UPDATE: Kelly Hall arrived in the area of the Elwha Ranger Station shortly before 10:00 a.m. Monday, safe and well and contacted a park employee.
“We are overjoyed to have this search reach a successful and happy conclusion,” said Superintendent Sarah Creachbaum.
Searchers who contributed to the effort include National Park Service employees and volunteers, an aircraft and crew from Washington State Patrol, and volunteers from Olympic Mountain Rescue, Clallam County Search and Rescue and German Shepherd Search Dogs.
A helicopter and tracking dogs have been added to the search efforts for a hiker overdue in Olympic National Park. Authorities say 64-year-old Kelly Hall is three days overdue from his planned six-day, 39 mile hike in the northeast corner of the park. Hall was scheduled to meet family members Thursday. When he didn’t show up, they reported him missing that night.
The second day of searching for 64-year old Kelly Hall of Bainbridge Island continued Sunday, but revealed few clues regarding the missing hiker’s location. Hall was reported overdue Thursday evening after failing to rendezvous with a family member as planned.
Superintendent Sarah Creachbaum renewed her appeal for the public’s assistance. “We are very interested in talking with hikers who were anywhere along Mr. Hall’s itinerary in the past week,” said Olympic National Park Superintendent Sarah Creachbaum. “Anyone who may have information helpful to the search is urged to call the park as soon as possible at 360-565-3120.”
Hall began his hike on Saturday, August 30, setting out from the Obstruction Point Trailhead near Hurricane Ridge. His planned itinerary was a 39-mile hike through Grand Valley to Grand Pass, continuing over Cameron Pass, through Dose Meadows, over Gray Wolf Pass and along the Gray Wolf Trail to the Slab Camp Trailhead on Forest Road 2875. He was reported overdue by a family member on Thursday evening when he did not appear as planned at the trailhead. Another hiking party reported having seen Hall on August 30 in Grand Valley, about four miles from his starting point.
Today’s search activities included:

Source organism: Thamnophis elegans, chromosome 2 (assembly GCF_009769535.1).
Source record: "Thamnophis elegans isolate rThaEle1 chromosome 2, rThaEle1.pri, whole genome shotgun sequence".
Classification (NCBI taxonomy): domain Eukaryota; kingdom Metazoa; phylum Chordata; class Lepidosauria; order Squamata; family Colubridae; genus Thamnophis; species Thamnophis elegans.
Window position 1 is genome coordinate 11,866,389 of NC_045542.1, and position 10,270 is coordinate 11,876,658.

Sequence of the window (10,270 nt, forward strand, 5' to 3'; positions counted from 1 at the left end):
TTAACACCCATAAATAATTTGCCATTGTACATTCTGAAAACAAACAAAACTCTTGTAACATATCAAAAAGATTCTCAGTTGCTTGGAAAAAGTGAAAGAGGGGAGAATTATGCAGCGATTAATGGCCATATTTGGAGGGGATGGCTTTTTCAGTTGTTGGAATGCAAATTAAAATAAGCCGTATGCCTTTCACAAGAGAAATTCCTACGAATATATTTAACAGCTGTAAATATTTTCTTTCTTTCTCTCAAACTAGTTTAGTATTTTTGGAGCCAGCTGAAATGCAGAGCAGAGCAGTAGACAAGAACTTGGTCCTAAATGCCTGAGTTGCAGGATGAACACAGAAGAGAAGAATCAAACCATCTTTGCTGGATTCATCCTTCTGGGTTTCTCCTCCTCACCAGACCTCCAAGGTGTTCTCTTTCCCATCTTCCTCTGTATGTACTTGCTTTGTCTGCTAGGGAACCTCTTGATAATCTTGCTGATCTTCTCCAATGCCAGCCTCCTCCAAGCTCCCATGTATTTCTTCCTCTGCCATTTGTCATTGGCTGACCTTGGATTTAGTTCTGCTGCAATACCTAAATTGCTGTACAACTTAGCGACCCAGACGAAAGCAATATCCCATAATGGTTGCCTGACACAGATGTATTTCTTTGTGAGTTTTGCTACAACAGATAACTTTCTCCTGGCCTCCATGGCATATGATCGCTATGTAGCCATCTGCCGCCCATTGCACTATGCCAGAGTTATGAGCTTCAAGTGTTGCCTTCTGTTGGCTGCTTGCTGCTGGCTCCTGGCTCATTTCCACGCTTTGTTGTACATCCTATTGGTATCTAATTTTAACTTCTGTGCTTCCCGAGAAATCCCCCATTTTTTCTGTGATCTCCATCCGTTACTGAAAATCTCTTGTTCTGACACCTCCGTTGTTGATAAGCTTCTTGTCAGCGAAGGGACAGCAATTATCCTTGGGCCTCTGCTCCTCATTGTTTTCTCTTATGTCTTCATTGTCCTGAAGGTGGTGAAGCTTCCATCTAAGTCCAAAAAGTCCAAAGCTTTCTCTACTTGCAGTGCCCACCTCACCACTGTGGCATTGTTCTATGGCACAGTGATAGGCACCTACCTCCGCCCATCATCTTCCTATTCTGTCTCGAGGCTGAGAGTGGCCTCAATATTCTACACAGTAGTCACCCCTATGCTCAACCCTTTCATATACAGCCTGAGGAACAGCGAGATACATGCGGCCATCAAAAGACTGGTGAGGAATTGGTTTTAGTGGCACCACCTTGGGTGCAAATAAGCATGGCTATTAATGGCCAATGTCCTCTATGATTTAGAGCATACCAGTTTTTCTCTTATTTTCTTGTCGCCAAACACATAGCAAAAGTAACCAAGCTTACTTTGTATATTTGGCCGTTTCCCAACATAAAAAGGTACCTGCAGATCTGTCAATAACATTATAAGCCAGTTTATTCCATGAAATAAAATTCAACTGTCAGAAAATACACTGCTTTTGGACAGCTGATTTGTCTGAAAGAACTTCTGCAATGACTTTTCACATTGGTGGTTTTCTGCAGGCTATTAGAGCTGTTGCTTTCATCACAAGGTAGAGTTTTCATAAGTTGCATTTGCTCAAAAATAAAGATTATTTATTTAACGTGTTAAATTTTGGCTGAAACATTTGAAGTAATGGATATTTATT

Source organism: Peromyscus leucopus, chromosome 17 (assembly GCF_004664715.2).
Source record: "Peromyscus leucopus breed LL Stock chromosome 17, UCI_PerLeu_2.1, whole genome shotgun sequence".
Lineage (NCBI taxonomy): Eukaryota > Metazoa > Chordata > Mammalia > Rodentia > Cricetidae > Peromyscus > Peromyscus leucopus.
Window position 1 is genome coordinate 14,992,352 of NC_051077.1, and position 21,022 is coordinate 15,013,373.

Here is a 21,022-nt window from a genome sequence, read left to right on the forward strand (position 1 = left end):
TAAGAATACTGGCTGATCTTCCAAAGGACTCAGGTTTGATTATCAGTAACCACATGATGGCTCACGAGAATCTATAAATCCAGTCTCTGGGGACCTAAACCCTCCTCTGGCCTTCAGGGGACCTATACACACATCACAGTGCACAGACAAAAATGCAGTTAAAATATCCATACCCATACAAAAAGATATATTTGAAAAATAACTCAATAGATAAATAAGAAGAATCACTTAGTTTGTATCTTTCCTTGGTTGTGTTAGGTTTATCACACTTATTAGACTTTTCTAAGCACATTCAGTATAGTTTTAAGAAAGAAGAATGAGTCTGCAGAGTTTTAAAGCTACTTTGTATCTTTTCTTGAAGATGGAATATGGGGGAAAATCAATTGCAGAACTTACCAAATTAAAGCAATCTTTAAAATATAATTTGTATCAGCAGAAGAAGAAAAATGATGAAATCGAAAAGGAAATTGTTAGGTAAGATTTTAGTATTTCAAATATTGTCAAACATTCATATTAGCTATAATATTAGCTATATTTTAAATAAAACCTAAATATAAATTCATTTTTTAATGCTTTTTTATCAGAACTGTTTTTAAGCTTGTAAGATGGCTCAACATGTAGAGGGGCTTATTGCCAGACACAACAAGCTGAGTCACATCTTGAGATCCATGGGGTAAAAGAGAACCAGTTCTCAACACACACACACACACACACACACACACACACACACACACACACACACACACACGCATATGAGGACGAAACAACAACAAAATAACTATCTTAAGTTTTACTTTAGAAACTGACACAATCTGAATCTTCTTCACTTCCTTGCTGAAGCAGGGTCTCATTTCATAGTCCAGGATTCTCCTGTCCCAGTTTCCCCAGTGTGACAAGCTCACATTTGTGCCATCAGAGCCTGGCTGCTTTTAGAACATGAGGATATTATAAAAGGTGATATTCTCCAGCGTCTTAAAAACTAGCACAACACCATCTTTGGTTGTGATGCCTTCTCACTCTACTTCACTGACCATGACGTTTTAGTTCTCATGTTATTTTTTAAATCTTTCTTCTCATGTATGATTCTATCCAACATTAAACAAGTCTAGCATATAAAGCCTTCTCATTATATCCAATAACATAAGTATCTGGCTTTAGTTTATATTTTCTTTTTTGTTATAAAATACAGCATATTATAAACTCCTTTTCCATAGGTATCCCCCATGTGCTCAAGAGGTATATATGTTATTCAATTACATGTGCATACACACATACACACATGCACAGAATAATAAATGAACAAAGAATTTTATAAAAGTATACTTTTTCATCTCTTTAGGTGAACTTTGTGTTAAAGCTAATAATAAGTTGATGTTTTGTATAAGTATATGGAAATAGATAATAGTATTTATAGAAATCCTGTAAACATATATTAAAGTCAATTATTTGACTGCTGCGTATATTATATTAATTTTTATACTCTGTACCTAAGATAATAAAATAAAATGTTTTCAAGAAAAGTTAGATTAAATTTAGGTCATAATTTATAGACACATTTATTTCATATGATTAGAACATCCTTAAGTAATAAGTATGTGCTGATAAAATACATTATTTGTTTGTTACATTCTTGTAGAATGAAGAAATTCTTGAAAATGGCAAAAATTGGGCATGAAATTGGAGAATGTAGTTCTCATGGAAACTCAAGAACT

· Sixteen ground searchers were in the field today, searching both trails and off-trail areas along or near Hall’s intended itinerary. About ten searchers are camped in the wilderness tonight and will resume search efforts Monday morning.
· Three search dog teams joined the search Saturday evening and continued their search today.
· An aerial search by helicopter was conducted this afternoon.
· Investigators attempted to make contact with the approximately 20 other hikers who had wilderness permits for about the same times and locations as Halls’ intended itinerary. One party reported having seen him on August 30 in Grand Valley, about four miles from his starting point.
An aircraft equipped with heat sensing forward-looking infrared (FLIR) equipment will fly over the search area before sunrise Monday morning. Continued ground and helicopter searching will begin shortly after.
Hall is described as being 6’5” tall and weighing 220 pounds. He has a blue backpack with a fishing pole and orange flip-flops strapped to the outside. An earlier description of his tent was inaccurate; Hall is believed to be using a dark gray netting tent with an orange floor and poles. It has a silver rain fly, so may appear either dark gray or silver, depending on whether the rain fly is in use.
Searchers include National Park Service employees and volunteers, and volunteers from Olympic Mountain Rescue, Clallam County Search and Rescue and German Shepherd Search Dogs.